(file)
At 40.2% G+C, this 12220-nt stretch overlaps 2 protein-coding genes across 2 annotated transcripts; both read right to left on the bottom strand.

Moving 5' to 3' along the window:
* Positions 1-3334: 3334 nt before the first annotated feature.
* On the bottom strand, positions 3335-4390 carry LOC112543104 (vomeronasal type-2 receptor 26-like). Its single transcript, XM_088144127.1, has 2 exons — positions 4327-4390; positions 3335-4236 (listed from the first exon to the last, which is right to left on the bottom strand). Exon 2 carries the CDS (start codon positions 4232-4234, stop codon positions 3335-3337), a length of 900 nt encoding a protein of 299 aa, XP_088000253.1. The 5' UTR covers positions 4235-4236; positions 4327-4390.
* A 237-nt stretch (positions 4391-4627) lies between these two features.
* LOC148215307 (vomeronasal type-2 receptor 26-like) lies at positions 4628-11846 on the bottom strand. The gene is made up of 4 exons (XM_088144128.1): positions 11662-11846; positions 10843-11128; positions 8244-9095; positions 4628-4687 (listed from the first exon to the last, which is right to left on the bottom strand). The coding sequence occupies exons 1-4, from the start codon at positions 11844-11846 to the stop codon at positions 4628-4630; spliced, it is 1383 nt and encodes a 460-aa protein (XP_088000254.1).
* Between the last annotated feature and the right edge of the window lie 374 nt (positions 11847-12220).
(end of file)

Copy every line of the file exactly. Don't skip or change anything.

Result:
At 40.2% G+C, this 12220-nt stretch overlaps 2 protein-coding genes across 2 annotated transcripts; both read right to left on the bottom strand.

Moving 5' to 3' along the window:
* Positions 1-3334: 3334 nt before the first annotated feature.
* On the bottom strand, positions 3335-4390 carry LOC112543104 (vomeronasal type-2 receptor 26-like). Its single transcript, XM_088144127.1, has 2 exons — positions 4327-4390; positions 3335-4236 (listed from the first exon to the last, which is right to left on the bottom strand). Exon 2 carries the CDS (start codon positions 4232-4234, stop codon positions 3335-3337), a length of 900 nt encoding a protein of 299 aa, XP_088000253.1. The 5' UTR covers positions 4235-4236; positions 4327-4390.
* A 237-nt stretch (positions 4391-4627) lies between these two features.
* LOC148215307 (vomeronasal type-2 receptor 26-like) lies at positions 4628-11846 on the bottom strand. The gene is made up of 4 exons (XM_088144128.1): positions 11662-11846; positions 10843-11128; positions 8244-9095; positions 4628-4687 (listed from the first exon to the last, which is right to left on the bottom strand). The coding sequence occupies exons 1-4, from the start codon at positions 11844-11846 to the stop codon at positions 4628-4630; spliced, it is 1383 nt and encodes a 460-aa protein (XP_088000254.1).
* Between the last annotated feature and the right edge of the window lie 374 nt (positions 11847-12220).